Microsoft stands to succeed thanks to Xbox's built-in user base and having watched the lackluster rollout of Stadia.
Microsoft’s xCloud streaming service has exited beta and is now available for Xbox Game Pass Ultimate subscribers on Xbox Series X, Windows 10, and mobile devices running iOS or Android, Microsoft announced in a statement. xCloud’s launch coincides with Microsoft’s datacenter enhancements that have servers running on Xbox Series X hardware.
That, combined with Xbox’s existing player base, means xCloud is already better positioned to tackle the problems that dogged the launch and rollout of competing cloud gaming service Google Stadia.
The Xbox datacenter lets users stream games from Series X hardware at 1080p and 60fps, though some users remain divided about the cloud platform’s responsiveness. On the xCloud subreddit forum, user MoeUchiha069 said xCloud’s input lag seemed worse than Stadia’s, but others disagreed. Retroware writer Josh Nichols said it “runs like a dream” on iPad, though even early adopters dissatisfied with input lag said they’ll keep using it thanks to the value Game Pass offers.
Streaming on Xbox hardware is just one part of what differentiates Microsoft’s cloud rollout from Stadia and other cloud platforms. The other is the fact that Stadia launched on a limited number of platforms, and suffered both from interface issues and negative reactions to the barrier posed by its Internet speed requirements for higher image quality.
An early Stadia AMA session did the platform’s image no favors either. The developers taking part expressed doubt about adding key features such as achievements and accessibility options, saying they hoped “to learn a bunch” in the months following the platform’s release. That fed into Stadia’s bigger problem: developing a broad user base.
Some xCloud games are only playable on specific devices, and Catherine Gluckstein, head of product for Xbox cloud gaming, said in the announcement Xbox is developing new features based on how the rollout unfolds. Unlike Google, however, Xbox already cultivated a positive image with Game Pass, positioning it as “the best value in gaming.” It seems to have paid off.
Marcus Morgan, head of global marketing for Xbox Game Studios, identifiedattracting a large player base as one of cloud gaming’s biggest challenges in 2019. 14 million people have installed the Game Pass app on Android. 2.5 million of those happened in 2021, SensorTower senior analyst Craig Chapple told GameDaily.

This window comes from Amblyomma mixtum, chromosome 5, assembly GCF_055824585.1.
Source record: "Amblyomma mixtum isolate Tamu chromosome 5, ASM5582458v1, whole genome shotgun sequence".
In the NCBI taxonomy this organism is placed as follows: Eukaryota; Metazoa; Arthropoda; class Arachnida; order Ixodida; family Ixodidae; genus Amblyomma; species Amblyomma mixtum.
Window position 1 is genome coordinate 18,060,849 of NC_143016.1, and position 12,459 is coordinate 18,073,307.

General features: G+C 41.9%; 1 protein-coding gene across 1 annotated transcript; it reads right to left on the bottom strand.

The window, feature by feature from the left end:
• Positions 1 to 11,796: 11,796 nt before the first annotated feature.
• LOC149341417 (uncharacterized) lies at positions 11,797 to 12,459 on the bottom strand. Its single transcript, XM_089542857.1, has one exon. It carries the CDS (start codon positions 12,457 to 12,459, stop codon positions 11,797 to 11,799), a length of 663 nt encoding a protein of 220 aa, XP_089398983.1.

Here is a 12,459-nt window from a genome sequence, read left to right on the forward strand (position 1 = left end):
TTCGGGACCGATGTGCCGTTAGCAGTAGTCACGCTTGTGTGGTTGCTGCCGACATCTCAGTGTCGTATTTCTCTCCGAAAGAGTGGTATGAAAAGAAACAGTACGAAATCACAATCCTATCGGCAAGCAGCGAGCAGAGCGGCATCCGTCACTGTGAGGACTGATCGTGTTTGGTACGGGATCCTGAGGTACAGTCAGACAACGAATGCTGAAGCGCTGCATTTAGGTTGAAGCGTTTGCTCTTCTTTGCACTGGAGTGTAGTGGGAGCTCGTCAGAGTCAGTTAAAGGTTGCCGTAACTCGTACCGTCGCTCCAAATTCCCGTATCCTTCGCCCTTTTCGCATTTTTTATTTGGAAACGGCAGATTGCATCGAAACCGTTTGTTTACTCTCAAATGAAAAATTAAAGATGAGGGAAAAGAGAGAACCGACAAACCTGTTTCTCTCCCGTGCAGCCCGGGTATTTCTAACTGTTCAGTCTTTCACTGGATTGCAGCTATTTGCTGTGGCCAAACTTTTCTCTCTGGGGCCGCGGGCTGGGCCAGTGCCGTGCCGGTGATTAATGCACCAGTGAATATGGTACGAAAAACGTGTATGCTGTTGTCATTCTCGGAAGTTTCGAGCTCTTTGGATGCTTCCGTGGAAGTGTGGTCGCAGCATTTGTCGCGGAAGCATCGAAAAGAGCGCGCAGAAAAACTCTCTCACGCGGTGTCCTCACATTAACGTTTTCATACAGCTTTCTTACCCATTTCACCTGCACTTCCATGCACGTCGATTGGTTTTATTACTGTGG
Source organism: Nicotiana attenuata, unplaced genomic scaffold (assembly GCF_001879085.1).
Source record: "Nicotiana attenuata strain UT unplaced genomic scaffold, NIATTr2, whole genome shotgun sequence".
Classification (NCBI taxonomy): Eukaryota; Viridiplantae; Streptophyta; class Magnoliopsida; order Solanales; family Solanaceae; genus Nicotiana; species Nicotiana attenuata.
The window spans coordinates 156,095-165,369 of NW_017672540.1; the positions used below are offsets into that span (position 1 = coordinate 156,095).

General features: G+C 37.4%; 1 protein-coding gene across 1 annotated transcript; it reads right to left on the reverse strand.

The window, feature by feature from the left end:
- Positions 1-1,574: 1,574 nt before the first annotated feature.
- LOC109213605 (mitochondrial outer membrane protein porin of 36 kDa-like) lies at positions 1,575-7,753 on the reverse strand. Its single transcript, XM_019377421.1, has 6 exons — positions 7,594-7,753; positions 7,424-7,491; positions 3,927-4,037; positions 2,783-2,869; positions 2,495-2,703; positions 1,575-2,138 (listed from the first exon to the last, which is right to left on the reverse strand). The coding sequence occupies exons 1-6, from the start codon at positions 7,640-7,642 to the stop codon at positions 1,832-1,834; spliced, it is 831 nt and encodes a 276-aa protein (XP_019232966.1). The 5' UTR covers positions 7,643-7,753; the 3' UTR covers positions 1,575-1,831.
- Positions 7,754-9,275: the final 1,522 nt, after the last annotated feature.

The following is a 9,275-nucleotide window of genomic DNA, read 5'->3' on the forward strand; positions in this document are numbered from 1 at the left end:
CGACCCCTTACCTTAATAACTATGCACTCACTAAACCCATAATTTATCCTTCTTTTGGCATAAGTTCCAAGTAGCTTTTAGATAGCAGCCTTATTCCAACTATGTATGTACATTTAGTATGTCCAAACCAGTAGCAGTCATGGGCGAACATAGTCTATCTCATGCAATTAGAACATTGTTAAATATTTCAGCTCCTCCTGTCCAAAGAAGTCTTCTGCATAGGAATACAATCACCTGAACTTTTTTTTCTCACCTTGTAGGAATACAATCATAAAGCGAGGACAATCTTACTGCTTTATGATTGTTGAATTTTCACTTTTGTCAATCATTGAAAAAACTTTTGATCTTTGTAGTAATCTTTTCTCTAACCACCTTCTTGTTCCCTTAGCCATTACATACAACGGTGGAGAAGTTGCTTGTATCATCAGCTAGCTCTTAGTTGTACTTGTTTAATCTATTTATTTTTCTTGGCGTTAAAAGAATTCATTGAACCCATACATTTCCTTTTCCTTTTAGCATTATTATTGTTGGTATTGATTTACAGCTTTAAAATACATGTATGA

Only 3.3 million people installed Stadia via the Google Play Store and App Store since Google’s cloud platform launched in 2019.
While concerns over Internet speeds still remain in some areas, Xbox is removing barriers in other ways. Earlier in 2021, the company announced it was removing all online multiplayer fees for free-to-play games and, soon after, confirmed Halo Infinite’s multiplayer campaign would be free. A Microsoft spokesperson told GameDaily the goal was attracting “the largest community possible” by lowering the barrier to entry.
Piers Harding-Rolls, research director with Ampere Solutions, told GameDaily Xbox’s goal of attracting larger audiences goes beyond just supporting its cloud technology.
“Cloud gaming is about reaching new audiences and supporting new gaming use cases,” he said. “Microsoft and others see this as a growth opportunity, albeit a long-term one. It is the tech that underpins Microsoft’s ambition to grow Game Pass from 20 to 50 million subscribers. In the future cloud-native games will start to emerge, so investment in the technology now is laying the foundation for this development years down the line.”
Another key difference between Stadia and xCloud is commitment.
Many expressed doubt over how long Google would continue to support Stadia following its initial announcement. That doubt proved well-founded when Google announced the closure of its first-party development studios. Microsoft announced xCloud is built into Xbox’s guiding pillar of innovation, with former Portal designer Kim Swift leading the company’s future cloud plans.
These plans will have to address several additional barriers to cloud gaming, Harding-Rolls said. These include greater awareness, different subscription tiers for mobile-only users, and a wider variety of free-to-play games. How quickly Microsoft can overcome these barriers is possibly not a significant factor in the company’s cloud plans, though.
Harding-Rolls said that, unlike Google with Stadia, Microsoft doesn’t need game streaming to find success in the gaming segment. Since Game Pass offers download and streaming options, it appeals to a wide variety of audiences and will remain successful in Microsoft’s eyes even if cloud gaming isn’t widely used, he said.
Edited July 1, 2021 will comments from Piers Harding-Rolls of Ampere Analysis.
For more stories like this one delivered straight to your inbox, please subscribe to the GameDailyBiz Digest!/* =$comments; */?>